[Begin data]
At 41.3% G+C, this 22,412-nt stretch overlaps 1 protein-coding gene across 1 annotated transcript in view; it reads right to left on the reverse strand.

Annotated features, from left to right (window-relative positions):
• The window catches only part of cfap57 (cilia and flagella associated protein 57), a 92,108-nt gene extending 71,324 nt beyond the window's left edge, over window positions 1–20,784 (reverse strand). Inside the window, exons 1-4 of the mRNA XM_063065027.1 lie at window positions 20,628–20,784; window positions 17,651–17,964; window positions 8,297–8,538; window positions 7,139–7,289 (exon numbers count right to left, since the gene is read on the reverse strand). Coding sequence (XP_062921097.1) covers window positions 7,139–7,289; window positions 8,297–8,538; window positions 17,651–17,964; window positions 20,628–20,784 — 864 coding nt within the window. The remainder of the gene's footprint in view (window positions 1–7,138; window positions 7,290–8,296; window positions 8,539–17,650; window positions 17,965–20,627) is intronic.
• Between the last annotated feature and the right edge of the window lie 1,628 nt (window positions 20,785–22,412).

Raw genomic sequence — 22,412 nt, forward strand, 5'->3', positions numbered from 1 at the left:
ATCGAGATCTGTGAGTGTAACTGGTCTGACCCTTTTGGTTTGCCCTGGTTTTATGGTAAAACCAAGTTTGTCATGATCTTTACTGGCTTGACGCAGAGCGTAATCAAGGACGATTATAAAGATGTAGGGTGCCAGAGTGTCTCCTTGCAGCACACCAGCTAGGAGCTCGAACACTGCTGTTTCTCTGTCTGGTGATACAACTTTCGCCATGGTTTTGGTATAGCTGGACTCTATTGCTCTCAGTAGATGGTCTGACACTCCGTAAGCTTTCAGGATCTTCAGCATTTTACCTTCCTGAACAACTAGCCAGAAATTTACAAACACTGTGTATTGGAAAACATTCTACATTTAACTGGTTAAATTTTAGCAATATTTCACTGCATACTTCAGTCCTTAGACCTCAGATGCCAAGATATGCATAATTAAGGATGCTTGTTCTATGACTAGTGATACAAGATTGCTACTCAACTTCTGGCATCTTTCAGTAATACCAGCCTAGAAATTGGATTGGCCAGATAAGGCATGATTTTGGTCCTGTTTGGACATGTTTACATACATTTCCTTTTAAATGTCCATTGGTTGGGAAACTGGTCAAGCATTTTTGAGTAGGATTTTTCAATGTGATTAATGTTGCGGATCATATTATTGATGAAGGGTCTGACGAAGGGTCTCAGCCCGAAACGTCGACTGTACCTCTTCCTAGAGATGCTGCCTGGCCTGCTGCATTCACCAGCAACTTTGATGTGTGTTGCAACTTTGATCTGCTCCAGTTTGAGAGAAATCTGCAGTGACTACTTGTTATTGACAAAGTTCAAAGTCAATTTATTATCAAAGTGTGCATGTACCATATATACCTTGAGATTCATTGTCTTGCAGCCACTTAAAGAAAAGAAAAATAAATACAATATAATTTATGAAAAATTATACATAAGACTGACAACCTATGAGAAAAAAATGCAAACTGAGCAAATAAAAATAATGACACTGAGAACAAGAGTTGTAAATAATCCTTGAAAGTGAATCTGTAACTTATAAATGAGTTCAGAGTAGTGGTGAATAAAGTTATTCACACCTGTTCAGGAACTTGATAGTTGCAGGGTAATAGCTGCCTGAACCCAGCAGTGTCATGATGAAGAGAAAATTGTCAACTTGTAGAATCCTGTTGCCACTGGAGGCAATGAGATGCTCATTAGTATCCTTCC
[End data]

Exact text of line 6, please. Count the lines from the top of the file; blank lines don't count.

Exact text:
ATCGAGATCTGTGAGTGTAACTGGTCTGACCCTTTTGGTTTGCCCTGGTTTTATGGTAAAACCAAGTTTGTCATGATCTTTACTGGCTTGACGCAGAGCGTAATCAAGGACGATTATAAAGATGTAGGGTGCCAGAGTGTCTCCTTGCAGCACACCAGCTAGGAGCTCGAACACTGCTGTTTCTCTGTCTGGTGATACAACTTTCGCCATGGTTTTGGTATAGCTGGACTCTATTGCTCTCAGTAGATGGTCTGACACTCCGTAAGCTTTCAGGATCTTCAGCATTTTACCTTCCTGAACAACTAGCCAGAAATTTACAAACACTGTGTATTGGAAAACATTCTACATTTAACTGGTTAAATTTTAGCAATATTTCACTGCATACTTCAGTCCTTAGACCTCAGATGCCAAGATATGCATAATTAAGGATGCTTGTTCTATGACTAGTGATACAAGATTGCTACTCAACTTCTGGCATCTTTCAGTAATACCAGCCTAGAAATTGGATTGGCCAGATAAGGCATGATTTTGGTCCTGTTTGGACATGTTTACATACATTTCCTTTTAAATGTCCATTGGTTGGGAAACTGGTCAAGCATTTTTGAGTAGGATTTTTCAATGTGATTAATGTTGCGGATCATATTATTGATGAAGGGTCTGACGAAGGGTCTCAGCCCGAAACGTCGACTGTACCTCTTCCTAGAGATGCTGCCTGGCCTGCTGCATTCACCAGCAACTTTGATGTGTGTTGCAACTTTGATCTGCTCCAGTTTGAGAGAAATCTGCAGTGACTACTTGTTATTGACAAAGTTCAAAGTCAATTTATTATCAAAGTGTGCATGTACCATATATACCTTGAGATTCATTGTCTTGCAGCCACTTAAAGAAAAGAAAAATAAATACAATATAATTTATGAAAAATTATACATAAGACTGACAACCTATGAGAAAAAAATGCAAACTGAGCAAATAAAAATAATGACACTGAGAACAAGAGTTGTAAATAATCCTTGAAAGTGAATCTGTAACTTATAAATGAGTTCAGAGTAGTGGTGAATAAAGTTATTCACACCTGTTCAGGAACTTGATAGTTGCAGGGTAATAGCTGCCTGAACCCAGCAGTGTCATGATGAAGAGAAAATTGTCAACTTGTAGAATCCTGTTGCCACTGGAGGCAATGAGATGCTCATTAGTATCCTTCC